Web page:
The Great Beauty (La Grande Bellezza) is beautiful, original, eccentric, monstrous at times, and always unexpected. It carries a willing audience into the gloriousness of Rome -- and into the hearts of a bizarre gathering of pretenders, misfits, snobs, and voyeurs. Sometimes mocking, sometimes surprising us with its compassion, the film defies convention. Each frame is a thing of beauty; Rome fills the screen with its living art -- its architecture, its religious core, its outcasts, and, first and foremost, its art. As we travel with him, Jep becomes a thing of beauty as well -- flawed, self-absorbed, and yet radiant, insightful, and humane.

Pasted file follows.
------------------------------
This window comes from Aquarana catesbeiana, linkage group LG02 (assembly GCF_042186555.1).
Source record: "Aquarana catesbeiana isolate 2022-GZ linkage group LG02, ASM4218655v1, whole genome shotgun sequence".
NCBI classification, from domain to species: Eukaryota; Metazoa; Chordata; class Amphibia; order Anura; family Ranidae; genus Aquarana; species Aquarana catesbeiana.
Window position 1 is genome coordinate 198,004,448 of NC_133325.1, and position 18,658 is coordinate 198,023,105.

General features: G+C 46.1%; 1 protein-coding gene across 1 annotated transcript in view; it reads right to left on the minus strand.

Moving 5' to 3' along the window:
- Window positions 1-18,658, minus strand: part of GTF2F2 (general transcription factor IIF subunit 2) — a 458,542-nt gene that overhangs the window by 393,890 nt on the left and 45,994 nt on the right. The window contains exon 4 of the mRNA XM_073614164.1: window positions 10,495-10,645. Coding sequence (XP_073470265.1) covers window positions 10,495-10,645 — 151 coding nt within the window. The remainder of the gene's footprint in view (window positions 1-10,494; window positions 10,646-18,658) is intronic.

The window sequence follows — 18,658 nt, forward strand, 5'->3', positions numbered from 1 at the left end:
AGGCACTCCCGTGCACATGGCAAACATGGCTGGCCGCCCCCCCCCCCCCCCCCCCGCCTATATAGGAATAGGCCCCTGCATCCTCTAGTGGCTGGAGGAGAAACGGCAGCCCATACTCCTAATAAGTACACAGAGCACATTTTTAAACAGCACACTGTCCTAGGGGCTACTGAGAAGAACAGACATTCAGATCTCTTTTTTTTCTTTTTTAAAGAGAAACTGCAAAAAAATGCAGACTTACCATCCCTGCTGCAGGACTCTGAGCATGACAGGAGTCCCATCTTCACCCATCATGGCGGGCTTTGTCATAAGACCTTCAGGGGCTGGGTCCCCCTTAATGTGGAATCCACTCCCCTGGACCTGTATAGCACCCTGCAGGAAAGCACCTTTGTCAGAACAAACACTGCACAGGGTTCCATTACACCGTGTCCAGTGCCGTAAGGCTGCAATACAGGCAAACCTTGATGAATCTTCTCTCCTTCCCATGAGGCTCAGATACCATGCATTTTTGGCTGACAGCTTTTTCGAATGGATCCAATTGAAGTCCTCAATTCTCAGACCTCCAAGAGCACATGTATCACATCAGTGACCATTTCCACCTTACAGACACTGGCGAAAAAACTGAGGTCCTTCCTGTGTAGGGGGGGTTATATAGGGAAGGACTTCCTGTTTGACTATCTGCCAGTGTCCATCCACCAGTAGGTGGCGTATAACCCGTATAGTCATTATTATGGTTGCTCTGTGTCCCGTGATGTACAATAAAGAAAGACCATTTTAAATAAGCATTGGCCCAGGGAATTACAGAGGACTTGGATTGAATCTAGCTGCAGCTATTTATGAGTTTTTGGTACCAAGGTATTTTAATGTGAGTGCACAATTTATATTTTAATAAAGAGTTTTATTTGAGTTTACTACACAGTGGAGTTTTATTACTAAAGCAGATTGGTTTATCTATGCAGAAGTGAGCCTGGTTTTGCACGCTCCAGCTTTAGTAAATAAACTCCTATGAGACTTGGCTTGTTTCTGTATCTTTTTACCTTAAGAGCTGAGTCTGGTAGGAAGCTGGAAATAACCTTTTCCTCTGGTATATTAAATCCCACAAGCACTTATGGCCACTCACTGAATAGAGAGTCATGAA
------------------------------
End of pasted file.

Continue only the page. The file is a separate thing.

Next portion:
Not a movie for everyone, certainly not for young kids, the irony here is that while Jep never found "The Great Beauty" he was looking for, Paolo Sorrentino has found his with a camera.